Discussion now turns to the issue of who the target audience of contemporary atheism is, and how this affects the articulation of an agenda. As alluded to previously, Dennett sees each author’s book as targeting a slightly different audience (Baggini, 2010:61). Dennett’s own intention was not to “give [his readers] an excuse to throw [Breaking the Spell] across the room” (ibid). This intention, combined with frequent appeals to the “religious person”, the “reasonable adherents” and “the moderates” (Dennett, 2007:301,298,291) indicate that his book is aimed towards getting religious moderates on side – an intention similarly evinced throughout Harris’s Letter to a Christian Nation. Conversely, there are many aspects to Dawkins (2007b), Hitchens (2008) and Harris (2006) which would cause these moderate believers to throw the book across the room and not return to retrieve it (Dennett in Baggini, 2010:62). These books work well as a “shot across the bows”, and also provide ammunition for avowed ‘positive’ atheists (ibid). However, it is also clear that these books are designed to fuel a “positive” atheistic fire in those for whom it already “negatively” burns (see Martin, 2007b:1). This is the “non-believing choir”, the wavering unbelievers who “desperately need[…] encouragement to come out” (Dawkins, 2007b:18 cf. Wolf, 2006). All three of these groups are targeted through the “consciousness raising” enterprise of these four authors, and the “encouragement” they provide (Dawkins, 2007b:18,23).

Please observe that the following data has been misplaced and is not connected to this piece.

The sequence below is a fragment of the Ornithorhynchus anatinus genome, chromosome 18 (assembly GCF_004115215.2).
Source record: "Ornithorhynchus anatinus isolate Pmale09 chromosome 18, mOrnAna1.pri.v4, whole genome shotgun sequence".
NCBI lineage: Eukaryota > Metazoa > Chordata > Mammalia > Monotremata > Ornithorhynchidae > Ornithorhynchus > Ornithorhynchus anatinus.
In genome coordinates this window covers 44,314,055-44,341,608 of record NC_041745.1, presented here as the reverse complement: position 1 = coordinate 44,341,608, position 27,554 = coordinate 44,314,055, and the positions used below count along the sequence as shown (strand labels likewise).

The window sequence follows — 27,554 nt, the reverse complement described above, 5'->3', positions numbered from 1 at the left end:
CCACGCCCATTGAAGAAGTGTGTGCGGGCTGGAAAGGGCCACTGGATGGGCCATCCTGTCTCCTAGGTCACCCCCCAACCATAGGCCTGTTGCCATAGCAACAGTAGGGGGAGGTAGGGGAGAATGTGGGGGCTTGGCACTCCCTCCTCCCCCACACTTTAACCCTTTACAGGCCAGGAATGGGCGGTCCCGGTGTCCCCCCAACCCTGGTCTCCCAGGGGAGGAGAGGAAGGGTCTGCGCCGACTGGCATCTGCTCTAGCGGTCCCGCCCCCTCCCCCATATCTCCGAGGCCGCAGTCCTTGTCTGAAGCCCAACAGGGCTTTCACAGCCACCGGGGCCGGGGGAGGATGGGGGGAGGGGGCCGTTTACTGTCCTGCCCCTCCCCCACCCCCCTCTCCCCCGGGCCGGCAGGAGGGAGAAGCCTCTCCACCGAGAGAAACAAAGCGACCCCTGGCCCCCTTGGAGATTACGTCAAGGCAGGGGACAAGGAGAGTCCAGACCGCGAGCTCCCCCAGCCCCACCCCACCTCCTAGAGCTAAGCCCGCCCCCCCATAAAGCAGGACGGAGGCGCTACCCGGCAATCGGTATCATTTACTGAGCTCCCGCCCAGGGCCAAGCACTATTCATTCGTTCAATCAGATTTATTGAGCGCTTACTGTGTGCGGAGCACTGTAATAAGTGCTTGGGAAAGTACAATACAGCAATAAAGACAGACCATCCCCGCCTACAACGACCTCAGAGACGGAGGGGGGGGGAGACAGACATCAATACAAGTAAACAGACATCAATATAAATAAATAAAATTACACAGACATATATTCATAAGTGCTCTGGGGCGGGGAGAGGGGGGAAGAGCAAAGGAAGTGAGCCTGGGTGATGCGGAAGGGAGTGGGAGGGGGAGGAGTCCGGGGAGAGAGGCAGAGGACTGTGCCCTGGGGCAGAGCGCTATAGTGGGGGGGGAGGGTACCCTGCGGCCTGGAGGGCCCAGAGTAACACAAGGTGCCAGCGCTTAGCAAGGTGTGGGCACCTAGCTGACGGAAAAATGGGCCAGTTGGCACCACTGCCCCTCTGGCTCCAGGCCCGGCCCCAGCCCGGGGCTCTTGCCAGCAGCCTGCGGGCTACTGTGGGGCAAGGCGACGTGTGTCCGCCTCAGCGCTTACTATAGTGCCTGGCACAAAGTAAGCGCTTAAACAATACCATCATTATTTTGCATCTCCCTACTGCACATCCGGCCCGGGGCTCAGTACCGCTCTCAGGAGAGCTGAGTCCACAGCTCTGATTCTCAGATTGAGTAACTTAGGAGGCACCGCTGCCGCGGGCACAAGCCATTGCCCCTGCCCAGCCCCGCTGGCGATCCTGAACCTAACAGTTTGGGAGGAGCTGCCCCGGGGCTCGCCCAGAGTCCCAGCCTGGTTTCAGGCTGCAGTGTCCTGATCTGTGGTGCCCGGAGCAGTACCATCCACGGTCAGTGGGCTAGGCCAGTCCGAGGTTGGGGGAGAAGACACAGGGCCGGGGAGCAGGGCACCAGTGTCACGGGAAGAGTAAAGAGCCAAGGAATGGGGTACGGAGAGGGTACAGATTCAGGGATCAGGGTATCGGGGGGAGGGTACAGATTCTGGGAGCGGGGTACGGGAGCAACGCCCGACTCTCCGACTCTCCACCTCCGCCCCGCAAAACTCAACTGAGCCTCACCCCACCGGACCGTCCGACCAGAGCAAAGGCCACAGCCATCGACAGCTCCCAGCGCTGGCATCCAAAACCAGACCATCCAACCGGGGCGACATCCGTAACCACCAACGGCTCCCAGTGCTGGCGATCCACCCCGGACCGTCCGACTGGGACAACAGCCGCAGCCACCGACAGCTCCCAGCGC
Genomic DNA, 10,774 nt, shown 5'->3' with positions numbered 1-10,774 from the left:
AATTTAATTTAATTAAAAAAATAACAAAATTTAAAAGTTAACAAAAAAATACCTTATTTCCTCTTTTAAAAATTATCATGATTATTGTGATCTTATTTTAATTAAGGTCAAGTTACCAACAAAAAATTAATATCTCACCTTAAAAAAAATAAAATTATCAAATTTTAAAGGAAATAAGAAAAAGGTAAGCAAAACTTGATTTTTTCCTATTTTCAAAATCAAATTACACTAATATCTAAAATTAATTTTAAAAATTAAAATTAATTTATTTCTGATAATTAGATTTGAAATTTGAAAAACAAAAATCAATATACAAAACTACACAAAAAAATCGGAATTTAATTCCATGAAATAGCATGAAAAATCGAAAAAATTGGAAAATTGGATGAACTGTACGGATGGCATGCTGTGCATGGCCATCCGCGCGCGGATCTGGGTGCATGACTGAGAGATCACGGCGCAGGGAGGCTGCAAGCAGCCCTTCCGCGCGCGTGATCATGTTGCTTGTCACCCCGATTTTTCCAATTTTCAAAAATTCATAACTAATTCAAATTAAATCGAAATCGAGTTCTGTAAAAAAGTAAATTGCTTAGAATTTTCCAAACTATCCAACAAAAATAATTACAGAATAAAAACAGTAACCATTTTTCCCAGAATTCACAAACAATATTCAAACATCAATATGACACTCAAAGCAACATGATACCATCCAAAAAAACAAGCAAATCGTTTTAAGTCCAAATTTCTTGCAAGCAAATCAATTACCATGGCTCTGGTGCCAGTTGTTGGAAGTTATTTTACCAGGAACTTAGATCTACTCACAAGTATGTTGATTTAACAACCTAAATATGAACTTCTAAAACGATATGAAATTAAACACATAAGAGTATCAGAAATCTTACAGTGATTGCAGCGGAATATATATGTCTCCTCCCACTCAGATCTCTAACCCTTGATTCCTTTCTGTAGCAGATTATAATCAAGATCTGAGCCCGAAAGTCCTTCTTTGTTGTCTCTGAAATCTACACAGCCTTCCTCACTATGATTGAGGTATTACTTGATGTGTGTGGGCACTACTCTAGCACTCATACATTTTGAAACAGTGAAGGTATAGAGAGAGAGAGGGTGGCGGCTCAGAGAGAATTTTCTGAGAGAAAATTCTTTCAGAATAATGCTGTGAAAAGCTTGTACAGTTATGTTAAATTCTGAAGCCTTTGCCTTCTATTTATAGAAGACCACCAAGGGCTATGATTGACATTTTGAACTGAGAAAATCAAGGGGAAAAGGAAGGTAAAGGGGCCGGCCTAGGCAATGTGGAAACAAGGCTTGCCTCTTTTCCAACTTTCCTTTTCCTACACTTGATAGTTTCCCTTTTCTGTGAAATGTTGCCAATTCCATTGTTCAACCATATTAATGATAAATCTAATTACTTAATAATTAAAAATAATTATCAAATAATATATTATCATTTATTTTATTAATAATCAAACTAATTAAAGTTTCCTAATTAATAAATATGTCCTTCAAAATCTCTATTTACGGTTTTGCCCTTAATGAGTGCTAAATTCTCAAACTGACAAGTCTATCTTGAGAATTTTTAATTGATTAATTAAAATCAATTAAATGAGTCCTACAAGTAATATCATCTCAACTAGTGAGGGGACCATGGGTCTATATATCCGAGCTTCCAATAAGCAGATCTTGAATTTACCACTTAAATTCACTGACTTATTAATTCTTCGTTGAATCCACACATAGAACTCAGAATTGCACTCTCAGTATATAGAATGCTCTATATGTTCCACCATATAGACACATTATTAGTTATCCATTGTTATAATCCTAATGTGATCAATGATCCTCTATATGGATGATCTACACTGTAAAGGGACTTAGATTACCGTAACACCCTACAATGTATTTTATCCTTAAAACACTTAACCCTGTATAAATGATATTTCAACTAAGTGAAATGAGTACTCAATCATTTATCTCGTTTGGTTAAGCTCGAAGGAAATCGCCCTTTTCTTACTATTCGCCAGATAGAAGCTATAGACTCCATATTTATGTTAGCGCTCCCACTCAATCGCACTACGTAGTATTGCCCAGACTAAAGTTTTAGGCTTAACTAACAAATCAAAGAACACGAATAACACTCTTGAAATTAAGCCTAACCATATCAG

Each of these target groups present problems for articulating a positive agenda. Firstly, if the target audience is moderate religious believers, the major battle is getting them onside before attempting to rally them into action. However, Wolf suggests that these atheists are naive because they simply focus on right belief and don’t “propose any realistic solutions to the problems religions can cause” (2006). This lack of credible solutions is combined with a critique of fundamentalist, non-moderate religion, which fails to scan in the face of the fact that there have been no fatwas, no prison cells, no gallows, and no crosses to greet these atheists (Wolf, 2006). Secondly, if their audience is wavering non-believers, these can typically be divided into two groups. There are the “thoroughly secularised”, the “negative atheists”, who find religion so irrelevant that they are not even conscious of having rejected it (Campbell, 1971:39 cf. Martin, 2007b:1; Bruce, 2002). And there are those who “are believers of some sort, and many are quite conventional” (Hout and Fischer, 2002:175). Whether accepting the “believing without belonging” or the “disbelieving without belonging” thesis, the best measures to convince this non-committal group to accept a “positive” atheistic identity are unlikely to begin with the enunciation of an agenda. Finally, if the target audience is committed, positive atheists, the simple fact remains that there are relatively few atheists of this type in the world (Davie, 1994:69 cf. figures in Weller, 2008:51; Zuckerman, 2007:49; Edgell, 2006:214). In light of the available figures, and the protestations to the contrary supplied by the authors (see p.34), it seems plausible that they are aware that their audience of ‘die-hard’ positive atheists is much smaller than they would care to admit (cf. McGrath and McGrath, 2007:63), and therefore that the audience most receptive to an active articulated agenda is not, in fact, their main target audience. In addition, an awareness that this audience may share ambivalent feelings towards Christianity would understandably present a barrier to fully articulated decisive action.